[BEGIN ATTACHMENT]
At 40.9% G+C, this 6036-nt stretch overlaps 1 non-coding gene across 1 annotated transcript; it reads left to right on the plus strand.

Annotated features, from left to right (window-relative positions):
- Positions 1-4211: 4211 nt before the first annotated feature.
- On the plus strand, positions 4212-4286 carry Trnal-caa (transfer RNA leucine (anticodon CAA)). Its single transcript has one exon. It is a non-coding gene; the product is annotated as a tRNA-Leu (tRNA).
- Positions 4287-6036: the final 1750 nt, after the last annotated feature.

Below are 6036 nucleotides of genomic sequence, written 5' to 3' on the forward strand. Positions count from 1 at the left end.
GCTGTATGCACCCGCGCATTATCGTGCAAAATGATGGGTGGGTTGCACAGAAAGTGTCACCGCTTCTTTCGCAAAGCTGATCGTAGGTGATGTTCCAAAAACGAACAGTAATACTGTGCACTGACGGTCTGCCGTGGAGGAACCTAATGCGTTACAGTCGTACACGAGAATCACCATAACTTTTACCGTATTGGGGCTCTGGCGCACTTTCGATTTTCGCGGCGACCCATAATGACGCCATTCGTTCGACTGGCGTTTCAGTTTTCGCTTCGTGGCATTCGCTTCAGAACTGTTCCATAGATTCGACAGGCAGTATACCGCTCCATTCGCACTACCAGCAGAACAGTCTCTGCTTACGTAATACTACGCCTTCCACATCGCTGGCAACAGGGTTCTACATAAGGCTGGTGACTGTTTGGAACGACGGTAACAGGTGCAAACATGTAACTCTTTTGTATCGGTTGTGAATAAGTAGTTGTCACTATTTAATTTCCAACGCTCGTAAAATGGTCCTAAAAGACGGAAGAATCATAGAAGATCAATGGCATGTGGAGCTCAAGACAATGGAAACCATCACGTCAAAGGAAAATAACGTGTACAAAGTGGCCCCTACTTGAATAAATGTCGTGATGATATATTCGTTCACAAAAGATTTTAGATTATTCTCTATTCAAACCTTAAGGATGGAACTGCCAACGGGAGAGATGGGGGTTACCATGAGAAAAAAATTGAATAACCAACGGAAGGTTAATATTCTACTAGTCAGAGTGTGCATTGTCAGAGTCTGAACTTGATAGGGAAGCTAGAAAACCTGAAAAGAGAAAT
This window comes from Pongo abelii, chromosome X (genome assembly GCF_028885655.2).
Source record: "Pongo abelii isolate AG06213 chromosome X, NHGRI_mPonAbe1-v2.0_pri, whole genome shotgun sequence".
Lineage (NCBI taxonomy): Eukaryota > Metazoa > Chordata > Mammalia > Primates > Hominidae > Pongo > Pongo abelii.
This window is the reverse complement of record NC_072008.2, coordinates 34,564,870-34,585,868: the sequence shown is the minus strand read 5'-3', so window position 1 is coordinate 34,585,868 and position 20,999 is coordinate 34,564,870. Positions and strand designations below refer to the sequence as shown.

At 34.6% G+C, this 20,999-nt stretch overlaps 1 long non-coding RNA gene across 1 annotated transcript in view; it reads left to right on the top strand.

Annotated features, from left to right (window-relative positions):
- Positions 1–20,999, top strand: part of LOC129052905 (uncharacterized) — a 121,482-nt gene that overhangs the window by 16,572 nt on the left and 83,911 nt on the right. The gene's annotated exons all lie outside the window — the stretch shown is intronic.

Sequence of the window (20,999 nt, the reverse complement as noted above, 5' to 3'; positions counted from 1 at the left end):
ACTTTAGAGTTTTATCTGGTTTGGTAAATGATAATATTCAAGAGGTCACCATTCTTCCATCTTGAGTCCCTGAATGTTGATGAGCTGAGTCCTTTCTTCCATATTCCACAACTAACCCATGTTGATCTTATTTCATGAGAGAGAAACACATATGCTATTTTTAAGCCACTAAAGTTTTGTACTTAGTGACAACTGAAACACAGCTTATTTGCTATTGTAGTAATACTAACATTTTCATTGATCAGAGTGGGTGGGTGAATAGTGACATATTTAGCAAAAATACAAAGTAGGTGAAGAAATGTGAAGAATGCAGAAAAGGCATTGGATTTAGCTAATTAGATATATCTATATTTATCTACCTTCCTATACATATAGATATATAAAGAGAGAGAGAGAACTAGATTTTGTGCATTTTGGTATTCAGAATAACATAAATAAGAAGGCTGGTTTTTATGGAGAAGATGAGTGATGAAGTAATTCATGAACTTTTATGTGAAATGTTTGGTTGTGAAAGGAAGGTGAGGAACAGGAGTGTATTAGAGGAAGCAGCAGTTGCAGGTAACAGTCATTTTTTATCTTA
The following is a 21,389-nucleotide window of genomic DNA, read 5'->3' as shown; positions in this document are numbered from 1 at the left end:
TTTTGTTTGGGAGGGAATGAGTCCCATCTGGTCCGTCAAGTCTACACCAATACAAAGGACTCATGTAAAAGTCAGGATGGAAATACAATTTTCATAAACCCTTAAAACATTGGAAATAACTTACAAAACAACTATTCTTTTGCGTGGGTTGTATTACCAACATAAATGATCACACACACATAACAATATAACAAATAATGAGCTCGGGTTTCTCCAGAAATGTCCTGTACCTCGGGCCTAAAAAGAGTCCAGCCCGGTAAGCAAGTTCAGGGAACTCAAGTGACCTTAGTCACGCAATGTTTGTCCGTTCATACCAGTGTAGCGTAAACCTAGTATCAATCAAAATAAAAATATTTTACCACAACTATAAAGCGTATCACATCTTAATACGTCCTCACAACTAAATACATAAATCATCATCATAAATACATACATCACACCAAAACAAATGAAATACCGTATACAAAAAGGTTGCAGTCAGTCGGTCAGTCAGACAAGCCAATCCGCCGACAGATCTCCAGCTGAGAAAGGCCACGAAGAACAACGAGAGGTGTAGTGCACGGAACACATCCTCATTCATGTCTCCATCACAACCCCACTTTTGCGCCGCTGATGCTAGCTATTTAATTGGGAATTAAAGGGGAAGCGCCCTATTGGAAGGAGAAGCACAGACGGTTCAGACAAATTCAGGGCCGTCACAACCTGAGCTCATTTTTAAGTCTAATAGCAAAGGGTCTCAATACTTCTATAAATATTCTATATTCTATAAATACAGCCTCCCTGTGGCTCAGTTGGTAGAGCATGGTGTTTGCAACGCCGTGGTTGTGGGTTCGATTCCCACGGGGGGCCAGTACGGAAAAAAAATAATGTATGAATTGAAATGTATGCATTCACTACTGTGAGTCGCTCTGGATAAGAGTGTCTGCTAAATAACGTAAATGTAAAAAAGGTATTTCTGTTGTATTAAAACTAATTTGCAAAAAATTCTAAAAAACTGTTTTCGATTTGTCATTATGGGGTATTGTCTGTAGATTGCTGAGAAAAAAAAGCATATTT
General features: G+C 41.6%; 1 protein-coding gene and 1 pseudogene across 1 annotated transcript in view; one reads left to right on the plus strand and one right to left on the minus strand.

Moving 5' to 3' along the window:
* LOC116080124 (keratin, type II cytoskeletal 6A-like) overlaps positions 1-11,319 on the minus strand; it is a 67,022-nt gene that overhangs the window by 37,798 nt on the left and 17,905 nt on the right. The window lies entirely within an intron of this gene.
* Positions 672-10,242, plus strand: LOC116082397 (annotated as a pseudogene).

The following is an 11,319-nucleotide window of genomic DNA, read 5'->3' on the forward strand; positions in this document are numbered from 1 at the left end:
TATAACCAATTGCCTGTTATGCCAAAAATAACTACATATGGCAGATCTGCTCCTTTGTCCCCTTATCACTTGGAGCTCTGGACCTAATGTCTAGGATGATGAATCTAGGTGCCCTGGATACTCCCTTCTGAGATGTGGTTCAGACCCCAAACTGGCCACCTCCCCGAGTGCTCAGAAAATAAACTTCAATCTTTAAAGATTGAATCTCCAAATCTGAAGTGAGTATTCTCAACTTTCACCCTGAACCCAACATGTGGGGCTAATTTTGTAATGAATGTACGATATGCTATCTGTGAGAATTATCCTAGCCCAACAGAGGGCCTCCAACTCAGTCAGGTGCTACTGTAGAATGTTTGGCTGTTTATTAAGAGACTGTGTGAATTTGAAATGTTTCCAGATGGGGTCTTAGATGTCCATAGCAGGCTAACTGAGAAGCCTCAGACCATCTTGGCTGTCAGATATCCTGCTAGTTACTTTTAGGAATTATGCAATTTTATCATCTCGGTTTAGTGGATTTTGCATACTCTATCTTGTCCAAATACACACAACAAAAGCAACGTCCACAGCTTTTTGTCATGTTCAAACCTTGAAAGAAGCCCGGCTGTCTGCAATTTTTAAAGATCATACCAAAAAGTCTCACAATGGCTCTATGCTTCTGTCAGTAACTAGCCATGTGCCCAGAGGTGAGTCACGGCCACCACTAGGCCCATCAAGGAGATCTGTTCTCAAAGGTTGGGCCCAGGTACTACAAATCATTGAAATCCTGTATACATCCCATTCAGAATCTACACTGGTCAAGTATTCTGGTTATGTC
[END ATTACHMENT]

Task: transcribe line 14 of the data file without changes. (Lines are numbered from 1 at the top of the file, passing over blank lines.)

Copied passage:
- Positions 1–20,999, top strand: part of LOC129052905 (uncharacterized) — a 121,482-nt gene that overhangs the window by 16,572 nt on the left and 83,911 nt on the right. The gene's annotated exons all lie outside the window — the stretch shown is intronic.